Guest
EXPERIENCEDRN
Jul 27, 2012

Nurse Nancy: I couldn’t agree with you more. I worked in ONE union hospital (small community hospital) and they did nothing for the nurses except take our money. I did work short term in a psych hospital which was unionized and these nurses behaved like they were in the military….counting the days until they can collect their pension. The union was more for administration, NOT THE NURSES! I’ve been out of work for a little over a year and can not find a job because of the BSN requirement hospitals are imposing on nurses, yet they are recruiting foreign nurses right out of school with a BSN. The market is flooded here with new grads and a nurse like myself with 19 yrs of experience am told “oh…you don’t have your BSN, or “you’ve been out of the hospital for three years. I’ve worked in every ICU there is, PACU, intensive home care cases. I applied several yrs ago to a local hospital and they offered me a salary subtracting four years of experience. When I asked why, I was told by the Nsg. Admin. “It’s the union’s policy….they don’t count travel nursing.” I told her “I wasn’t working in a pet shop. YES, unions are what suck the lifeblood out of top-performers. BUT, hiring a foreign nurse “is very lucrative” I quoted that because that is what i read. Sickening.

Guest
NEW GRAD RN
Oct 2, 2012

I’ve been looking for a job as an RN since August of 2011 in NY without any luck. I chose nursing as a career change and this was my second Bachelor’s (I am not in my 20s). I am feeling very discouraged and feel like I’ve already forgotten most of what I’ve learned in school. No one wants to hire new RNs. Unfortunately, if you don’t work in a hospital already in some other department or know people in high places, it seems that a BSN is obsolete. It’s unfortunate that I spent all of my savings paying for this BSN. I recommend that nursing students try to get a job in any other department in a hospital while they’re in school that way they already have a foot in the door. I wish someone had told me it was going to be this hard to find a job. Now my savings are gone and I have a BSN to nowhere. If anyone has any recommendations I’d like to hear them. I’m usually very optimistic, but reality is kicking in. Thank you.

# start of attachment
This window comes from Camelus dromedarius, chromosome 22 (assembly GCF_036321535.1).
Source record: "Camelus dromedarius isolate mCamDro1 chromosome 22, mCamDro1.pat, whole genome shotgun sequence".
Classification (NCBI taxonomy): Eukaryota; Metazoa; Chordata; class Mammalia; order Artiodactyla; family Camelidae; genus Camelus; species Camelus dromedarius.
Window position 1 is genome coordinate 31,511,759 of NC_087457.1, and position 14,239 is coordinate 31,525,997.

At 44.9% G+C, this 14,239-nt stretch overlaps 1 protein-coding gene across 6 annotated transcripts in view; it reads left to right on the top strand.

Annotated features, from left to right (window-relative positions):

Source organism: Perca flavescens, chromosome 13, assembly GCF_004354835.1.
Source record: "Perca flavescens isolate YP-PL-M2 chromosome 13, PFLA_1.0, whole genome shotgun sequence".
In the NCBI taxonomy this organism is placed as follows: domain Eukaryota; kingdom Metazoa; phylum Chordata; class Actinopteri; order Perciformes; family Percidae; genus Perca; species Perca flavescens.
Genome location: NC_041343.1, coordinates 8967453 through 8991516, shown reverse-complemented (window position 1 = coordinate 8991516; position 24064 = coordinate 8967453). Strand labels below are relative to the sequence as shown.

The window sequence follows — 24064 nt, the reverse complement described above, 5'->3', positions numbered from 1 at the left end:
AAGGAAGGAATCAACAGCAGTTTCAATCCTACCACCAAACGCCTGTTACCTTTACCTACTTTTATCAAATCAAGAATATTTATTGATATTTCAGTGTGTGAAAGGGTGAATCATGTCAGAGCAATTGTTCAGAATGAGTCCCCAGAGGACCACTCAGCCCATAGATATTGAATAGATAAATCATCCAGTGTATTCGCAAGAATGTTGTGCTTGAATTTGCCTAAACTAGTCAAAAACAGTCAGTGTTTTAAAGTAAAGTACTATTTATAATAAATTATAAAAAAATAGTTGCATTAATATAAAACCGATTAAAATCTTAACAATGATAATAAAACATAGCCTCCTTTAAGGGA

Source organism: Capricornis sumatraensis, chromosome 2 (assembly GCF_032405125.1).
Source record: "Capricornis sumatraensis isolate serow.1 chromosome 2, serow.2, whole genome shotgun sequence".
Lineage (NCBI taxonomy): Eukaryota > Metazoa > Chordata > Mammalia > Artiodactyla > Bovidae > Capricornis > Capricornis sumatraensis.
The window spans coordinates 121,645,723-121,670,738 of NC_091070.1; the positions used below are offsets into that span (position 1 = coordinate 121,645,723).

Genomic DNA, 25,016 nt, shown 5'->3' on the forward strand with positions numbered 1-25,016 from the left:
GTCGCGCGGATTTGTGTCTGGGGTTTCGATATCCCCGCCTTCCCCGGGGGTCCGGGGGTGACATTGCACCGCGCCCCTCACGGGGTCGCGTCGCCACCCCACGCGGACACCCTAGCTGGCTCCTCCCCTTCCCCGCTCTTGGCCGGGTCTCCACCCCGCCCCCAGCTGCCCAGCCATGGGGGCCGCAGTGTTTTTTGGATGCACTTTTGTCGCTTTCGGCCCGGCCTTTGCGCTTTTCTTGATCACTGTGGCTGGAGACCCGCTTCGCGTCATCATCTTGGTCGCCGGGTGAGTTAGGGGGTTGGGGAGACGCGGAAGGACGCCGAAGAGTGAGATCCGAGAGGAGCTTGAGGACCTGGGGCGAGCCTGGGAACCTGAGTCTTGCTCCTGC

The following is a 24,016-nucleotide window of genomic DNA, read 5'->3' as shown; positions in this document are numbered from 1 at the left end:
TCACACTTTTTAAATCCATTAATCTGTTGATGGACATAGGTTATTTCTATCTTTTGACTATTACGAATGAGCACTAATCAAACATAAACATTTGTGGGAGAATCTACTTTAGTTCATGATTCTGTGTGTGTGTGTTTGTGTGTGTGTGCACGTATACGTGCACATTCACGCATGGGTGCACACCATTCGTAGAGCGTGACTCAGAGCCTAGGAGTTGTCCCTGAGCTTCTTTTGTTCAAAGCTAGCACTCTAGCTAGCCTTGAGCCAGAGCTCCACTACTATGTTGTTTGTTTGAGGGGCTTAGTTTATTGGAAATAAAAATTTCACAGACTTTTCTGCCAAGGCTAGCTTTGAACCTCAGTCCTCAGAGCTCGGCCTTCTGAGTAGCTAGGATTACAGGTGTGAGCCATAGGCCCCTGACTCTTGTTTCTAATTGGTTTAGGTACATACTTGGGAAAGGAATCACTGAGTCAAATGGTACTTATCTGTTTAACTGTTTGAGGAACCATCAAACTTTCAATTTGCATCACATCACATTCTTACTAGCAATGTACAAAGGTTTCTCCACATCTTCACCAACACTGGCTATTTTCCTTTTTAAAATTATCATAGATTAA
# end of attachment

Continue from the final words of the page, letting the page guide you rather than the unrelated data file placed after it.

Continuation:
Guest
Kam
Oct 12, 2012

I’ve heard a lot of nurses who got their jobs in hospitals had to volunteer for months or years before they get a position, did you already try that?

Guest
Annelies new RN
Oct 18, 2012

I’m in the same boat as you, I graduated this may 2012 with my RN and still have yet to get any offers or even interviews in Vermont, Massachusetts, New York, Connecticut, Maine or New Hampshire. I’m out of money and about to be kicked out of my parents house because I can’t pay my bills. I am also a USCG veteran and ACLS certified yet that doesn’t seem to matter to anyone. I also wish someone told me that working during school was the best way to secure a job….. I don’t know what I’m going to do in the next few weeks…..

Guest
Oct 18, 2012

Hey Annelies – Wow, what a challenge. I’d like to speak with you and discuss ways that you can use your incredible skills and background to find employment. Please contact me through my site. Note: this is NOT some gimmick to try to get you to “work with me as a coach.” And it isn’t some line that I use to get people to subscribe to some kind of service. I seriously would like to speak with you personally because with what you’ve shared here, I have some ideas. I just got a job after submitting over 75 applications and having 30 years of experience. I look forward to hearing from you. Take care, Jerome Stone

Guest
Regina J
Oct 27, 2012

I know that you feel helpless maybe even hopeless; but are you seeking a job in all venues or just hospital? Consider applying for a position that will give you some experience although it may not be hospital experience. Hospitals will consider someone with some experience over someone with zero experience.